This riff on fair trade—that arrangement by which eaters can ensure that food communities halfway around the world get a fair price for their product—not only means more money and jobs stay in the cocoa-growing community (although Vere’s beans are not fair-trade certified, the combination of the Rainforest Alliance’s environmental and social standards, and Moskal’s direct relations with the Maquita Foundation, covers many of the same bases), it also means less fossil fuel use and greenhouse gas emissions, since Vere’s beans don’t make the typical trip to roasters in Belgium or Switzerland before being shipped to America, and because processing in Ecuador means shipping finished bars rather than much heavier raw beans.

Vere’s attenuated chain of custody means it can trust what’s wrapped in its square ingredients-forward packaging. At a time when many food conglomerates couldn’t tell you whether melamine has inadvertently seeped into their recipes—recently, a shipment of Vere’s dairy-free chocolate was mistakenly detained by customs officials concerned about anything that may contain milk—Vere invites the public into its Chelsea facility every Friday for a free tour and tastings. “One kid on a tour spit it out and then put it back in his mouth and liked it,” says Moskal. “The flavor of real chocolate wasn’t familiar.”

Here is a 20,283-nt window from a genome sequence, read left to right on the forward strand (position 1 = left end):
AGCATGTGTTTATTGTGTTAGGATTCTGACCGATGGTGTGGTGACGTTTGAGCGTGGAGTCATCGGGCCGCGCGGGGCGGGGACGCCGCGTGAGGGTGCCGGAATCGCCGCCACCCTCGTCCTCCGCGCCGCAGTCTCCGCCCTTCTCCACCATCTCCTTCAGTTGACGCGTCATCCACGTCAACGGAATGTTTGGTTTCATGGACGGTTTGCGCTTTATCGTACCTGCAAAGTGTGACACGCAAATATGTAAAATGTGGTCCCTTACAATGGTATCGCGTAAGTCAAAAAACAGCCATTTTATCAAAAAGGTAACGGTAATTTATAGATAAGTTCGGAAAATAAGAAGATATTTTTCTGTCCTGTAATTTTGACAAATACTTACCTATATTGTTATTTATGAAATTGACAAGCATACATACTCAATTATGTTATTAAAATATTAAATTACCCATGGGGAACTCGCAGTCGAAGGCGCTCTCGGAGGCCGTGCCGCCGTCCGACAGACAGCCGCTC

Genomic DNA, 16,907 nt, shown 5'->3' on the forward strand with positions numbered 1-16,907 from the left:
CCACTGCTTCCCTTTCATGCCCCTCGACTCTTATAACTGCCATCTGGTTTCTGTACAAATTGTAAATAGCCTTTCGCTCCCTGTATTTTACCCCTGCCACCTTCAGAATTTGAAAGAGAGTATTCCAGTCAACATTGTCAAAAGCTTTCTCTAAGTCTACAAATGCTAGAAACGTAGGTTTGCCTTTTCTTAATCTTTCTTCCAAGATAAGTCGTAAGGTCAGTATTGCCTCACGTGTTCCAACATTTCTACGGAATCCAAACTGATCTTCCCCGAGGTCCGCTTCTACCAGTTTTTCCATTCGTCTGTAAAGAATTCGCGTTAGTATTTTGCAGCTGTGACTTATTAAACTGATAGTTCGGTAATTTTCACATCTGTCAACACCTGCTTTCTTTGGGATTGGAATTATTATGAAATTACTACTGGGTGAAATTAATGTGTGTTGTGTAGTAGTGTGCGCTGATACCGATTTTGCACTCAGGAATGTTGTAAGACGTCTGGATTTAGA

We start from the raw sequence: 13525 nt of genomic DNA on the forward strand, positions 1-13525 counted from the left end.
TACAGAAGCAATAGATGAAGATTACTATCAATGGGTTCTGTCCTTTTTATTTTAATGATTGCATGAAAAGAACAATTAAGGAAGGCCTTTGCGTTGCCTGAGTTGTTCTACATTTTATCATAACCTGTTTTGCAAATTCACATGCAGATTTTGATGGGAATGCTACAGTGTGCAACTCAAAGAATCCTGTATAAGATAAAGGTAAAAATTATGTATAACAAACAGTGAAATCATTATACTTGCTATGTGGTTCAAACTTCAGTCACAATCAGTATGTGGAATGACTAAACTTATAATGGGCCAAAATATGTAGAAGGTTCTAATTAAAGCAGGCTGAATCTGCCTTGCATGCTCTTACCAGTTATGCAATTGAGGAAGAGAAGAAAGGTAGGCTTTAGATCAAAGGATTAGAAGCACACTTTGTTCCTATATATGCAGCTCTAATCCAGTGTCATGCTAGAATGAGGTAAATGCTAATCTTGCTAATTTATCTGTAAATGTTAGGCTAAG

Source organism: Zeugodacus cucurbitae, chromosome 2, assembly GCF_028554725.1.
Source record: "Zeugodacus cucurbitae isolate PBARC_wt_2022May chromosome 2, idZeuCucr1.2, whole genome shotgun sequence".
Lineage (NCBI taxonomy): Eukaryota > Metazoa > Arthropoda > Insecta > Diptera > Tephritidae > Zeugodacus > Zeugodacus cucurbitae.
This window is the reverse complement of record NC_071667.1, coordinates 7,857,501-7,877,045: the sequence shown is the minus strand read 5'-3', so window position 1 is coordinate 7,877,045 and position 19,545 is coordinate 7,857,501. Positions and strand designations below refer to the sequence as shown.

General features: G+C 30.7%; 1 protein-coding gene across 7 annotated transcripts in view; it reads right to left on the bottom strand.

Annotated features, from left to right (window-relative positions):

The end result, according to Erika Erskine, Vere’s young Cordon Bleu-trained, Le Bernadin-recommended chocolatier who invents a new product every few months, is “you don’t have to sacrifice quality for cause. Or flavor for health.” People use a lot of sugar to cover up bad practice, explains Erskine, who also has a degree in nutrition and food studies from NYU. She and Moskal have not only sought out beans with higher levels of antioxidants—they use the floral Arriba variety considered perhaps the closest descendent of the original cacao bush discovered in the headwaters of the Amazon— but also ferment their beans for less time to preserve more of these antioxidants and the complex flavors they carry. And Vere forgoes artificial preservatives by employing a Stephan mixer—technology also used by cosmetics makers to produce face creams—to create a creamy silky ganache in a bacteria-free vacuum.